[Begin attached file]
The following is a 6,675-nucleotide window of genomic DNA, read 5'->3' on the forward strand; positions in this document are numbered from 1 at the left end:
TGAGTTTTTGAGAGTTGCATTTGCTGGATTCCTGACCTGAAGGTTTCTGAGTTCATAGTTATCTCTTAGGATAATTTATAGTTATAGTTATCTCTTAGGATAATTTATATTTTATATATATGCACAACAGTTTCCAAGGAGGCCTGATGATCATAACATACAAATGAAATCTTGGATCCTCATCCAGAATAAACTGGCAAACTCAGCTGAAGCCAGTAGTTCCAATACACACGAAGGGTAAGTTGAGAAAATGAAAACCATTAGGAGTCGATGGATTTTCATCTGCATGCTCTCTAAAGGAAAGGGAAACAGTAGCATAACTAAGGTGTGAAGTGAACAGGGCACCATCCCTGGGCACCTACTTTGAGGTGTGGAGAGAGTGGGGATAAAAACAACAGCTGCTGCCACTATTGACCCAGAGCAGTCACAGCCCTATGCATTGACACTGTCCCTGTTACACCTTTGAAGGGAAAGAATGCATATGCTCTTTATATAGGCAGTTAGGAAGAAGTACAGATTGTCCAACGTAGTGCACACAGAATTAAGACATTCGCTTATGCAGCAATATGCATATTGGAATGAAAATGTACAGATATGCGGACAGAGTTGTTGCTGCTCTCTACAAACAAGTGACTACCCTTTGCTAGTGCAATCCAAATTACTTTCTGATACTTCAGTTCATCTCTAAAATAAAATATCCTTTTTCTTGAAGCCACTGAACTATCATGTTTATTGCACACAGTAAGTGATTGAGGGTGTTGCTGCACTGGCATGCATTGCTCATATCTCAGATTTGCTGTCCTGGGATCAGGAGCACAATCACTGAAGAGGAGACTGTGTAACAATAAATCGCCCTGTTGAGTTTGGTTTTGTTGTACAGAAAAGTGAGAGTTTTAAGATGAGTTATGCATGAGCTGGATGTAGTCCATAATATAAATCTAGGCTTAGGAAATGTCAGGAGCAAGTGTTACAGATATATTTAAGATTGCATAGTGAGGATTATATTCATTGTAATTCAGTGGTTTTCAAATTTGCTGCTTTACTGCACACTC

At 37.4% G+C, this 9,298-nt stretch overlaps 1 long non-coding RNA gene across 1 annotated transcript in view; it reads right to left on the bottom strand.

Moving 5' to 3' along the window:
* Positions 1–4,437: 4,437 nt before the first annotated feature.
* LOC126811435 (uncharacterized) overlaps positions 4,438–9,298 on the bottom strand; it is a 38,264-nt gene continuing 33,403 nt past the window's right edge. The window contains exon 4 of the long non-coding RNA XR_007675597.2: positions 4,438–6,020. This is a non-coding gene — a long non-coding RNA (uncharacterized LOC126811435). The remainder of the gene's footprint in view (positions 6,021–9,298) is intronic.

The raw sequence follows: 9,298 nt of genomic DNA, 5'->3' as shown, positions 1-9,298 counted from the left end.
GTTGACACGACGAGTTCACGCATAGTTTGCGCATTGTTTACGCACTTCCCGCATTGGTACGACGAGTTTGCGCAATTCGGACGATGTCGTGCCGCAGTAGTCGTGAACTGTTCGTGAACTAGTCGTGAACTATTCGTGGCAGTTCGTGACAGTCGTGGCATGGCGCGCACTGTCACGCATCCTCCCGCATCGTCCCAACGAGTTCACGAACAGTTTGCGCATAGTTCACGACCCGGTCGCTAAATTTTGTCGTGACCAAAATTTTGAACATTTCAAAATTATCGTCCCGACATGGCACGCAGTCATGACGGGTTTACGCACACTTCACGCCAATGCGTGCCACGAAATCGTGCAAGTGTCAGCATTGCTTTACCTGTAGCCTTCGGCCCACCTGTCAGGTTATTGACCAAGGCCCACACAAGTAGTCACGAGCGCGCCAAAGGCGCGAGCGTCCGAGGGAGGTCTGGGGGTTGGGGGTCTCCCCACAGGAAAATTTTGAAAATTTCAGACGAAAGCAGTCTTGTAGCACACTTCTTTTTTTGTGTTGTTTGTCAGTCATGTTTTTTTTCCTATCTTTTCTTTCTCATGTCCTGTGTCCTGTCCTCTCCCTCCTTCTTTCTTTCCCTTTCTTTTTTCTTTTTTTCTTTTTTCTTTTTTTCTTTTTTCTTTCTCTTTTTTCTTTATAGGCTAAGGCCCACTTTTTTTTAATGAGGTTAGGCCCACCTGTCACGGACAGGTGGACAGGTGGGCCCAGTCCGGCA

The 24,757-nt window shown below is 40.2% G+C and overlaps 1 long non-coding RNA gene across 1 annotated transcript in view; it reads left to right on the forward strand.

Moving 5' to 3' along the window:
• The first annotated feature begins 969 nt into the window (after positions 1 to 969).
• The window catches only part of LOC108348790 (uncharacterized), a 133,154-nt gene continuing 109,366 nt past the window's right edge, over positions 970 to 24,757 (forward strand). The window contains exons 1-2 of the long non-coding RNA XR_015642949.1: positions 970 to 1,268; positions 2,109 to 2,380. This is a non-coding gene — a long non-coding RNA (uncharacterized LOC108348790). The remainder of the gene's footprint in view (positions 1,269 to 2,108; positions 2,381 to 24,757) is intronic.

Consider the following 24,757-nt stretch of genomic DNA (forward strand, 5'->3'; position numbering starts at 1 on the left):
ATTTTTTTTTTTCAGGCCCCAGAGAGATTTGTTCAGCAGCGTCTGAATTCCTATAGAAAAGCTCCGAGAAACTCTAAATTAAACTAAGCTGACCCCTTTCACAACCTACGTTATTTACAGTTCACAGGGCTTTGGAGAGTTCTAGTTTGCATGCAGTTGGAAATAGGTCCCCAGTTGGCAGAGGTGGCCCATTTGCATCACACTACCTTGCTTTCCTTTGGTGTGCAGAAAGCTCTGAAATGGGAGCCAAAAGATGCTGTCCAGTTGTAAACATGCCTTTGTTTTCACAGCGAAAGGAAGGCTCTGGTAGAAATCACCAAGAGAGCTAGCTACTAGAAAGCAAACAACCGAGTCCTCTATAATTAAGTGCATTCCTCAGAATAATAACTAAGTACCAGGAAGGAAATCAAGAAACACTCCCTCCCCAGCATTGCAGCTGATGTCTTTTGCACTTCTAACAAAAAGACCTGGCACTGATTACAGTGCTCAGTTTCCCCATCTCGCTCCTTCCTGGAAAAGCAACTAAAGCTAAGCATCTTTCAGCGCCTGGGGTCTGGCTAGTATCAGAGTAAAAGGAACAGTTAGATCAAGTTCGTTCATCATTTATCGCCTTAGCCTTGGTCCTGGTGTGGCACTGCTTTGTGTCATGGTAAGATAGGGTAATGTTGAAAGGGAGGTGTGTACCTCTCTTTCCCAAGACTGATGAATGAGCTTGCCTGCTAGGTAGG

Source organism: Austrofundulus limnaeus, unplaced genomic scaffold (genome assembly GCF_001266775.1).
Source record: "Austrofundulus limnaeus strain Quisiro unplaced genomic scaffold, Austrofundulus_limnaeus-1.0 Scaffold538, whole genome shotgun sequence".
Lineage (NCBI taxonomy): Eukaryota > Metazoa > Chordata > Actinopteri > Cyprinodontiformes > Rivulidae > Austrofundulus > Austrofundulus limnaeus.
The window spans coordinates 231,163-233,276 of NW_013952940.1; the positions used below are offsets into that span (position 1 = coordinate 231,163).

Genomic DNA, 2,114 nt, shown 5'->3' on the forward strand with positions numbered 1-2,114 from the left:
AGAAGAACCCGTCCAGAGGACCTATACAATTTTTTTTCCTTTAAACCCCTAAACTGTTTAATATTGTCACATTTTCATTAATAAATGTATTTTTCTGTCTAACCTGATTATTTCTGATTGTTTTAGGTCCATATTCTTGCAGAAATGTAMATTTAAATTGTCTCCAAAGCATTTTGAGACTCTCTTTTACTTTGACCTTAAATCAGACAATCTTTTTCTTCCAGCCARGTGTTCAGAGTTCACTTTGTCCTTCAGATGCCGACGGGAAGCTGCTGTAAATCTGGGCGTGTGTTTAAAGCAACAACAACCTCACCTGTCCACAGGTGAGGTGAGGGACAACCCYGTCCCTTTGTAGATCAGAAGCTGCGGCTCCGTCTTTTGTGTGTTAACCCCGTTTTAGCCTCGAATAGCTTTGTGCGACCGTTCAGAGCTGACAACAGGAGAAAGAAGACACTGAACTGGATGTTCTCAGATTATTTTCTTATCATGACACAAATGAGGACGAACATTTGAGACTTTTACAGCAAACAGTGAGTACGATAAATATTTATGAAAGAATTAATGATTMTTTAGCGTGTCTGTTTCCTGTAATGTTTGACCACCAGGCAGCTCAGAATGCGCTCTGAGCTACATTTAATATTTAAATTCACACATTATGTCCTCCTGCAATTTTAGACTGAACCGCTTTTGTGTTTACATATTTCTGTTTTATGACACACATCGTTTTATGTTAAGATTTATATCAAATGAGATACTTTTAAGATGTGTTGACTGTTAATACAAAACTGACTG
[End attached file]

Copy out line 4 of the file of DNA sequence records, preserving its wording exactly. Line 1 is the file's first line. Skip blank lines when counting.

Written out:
Moving 5' to 3' along the window: